Video  

Democracy Deep Dive: January 6th and the Threat to American Democracy

The U.S. Senate Judiciary Committee issued a major report in October 2021 claiming to show “the American people just how close we came to a constitutional crisis” during the events before and after the January 6 “capitol insurrection.” This crisis was prevented only by “a number of upstanding Americans in the Department of Justice.” “Donald Trump was unable to bend the department to his will. But it was not due to a lack of effort,” the report goes on. But, the Republicans on the Judiciary Committee responded that Trump “did not weaponize DOJ for his personal or campaign purposes” in their own report. Join Harvard Kennedy School historian Alexander Keyssar and Harvard Law School law of democracy scholar Guy Uriel-Charles as they parsed the major revelations in these reports and helped us to understand how these events may foreshadow future crises in American Democracy. Archon Fung, Winthrop Laflin McCormack Professor of Citizenship and Self-Government at Harvard Kennedy School, moderated.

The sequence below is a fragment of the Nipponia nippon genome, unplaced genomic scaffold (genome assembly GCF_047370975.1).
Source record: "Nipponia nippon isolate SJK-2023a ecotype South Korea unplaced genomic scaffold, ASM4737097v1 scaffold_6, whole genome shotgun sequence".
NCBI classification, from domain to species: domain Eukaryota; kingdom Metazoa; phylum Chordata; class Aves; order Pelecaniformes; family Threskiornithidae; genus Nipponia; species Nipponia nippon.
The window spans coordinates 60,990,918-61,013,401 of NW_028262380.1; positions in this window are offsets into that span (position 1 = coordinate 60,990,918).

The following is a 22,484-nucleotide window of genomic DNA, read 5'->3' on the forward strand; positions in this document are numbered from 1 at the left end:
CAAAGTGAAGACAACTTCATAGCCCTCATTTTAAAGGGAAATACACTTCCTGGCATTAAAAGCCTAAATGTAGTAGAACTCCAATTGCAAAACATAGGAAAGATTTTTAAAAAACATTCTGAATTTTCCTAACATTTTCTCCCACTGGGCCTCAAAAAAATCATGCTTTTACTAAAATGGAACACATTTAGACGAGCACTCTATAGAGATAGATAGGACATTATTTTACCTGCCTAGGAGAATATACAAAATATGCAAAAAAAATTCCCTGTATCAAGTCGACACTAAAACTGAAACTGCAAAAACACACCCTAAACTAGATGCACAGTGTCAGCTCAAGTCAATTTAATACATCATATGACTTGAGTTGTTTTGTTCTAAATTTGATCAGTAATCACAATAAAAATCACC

More from this Program

What led to the rise — and then fall — of participatory democracy in Colombia?
A ballot box reads

Feature

What led to the rise — and then fall — of participatory democracy in Colombia?

Research by Democracy Postdoctoral Fellow Jamie Shenk highlights how referendums in Colombia served as a powerful tool to block the expansion of mining and oil enterprises before the practice was curbed by the country’s Supreme Court.

Avoiding conflict over conflicts of interest
A sign reads,

Feature

Avoiding conflict over conflicts of interest

Developing and enforcing conflict of interest policies is no simple task for anti-corruption advocates and ethics officials alike. Archon Fung and Dennis Thompson help to better understand the problem and examine when risk is underestimated and when it is overestimated.

Laws That Govern Jail-Based Voting: A 50-State Legal Review

Additional Resource

Laws That Govern Jail-Based Voting: A 50-State Legal Review

As part of the Ash Center’s ongoing work examining the legal, political, and policy implications of advancing jail-based voting, Aaron Rosewood and Tova Wang examine the statutory basis for jail voting in each state.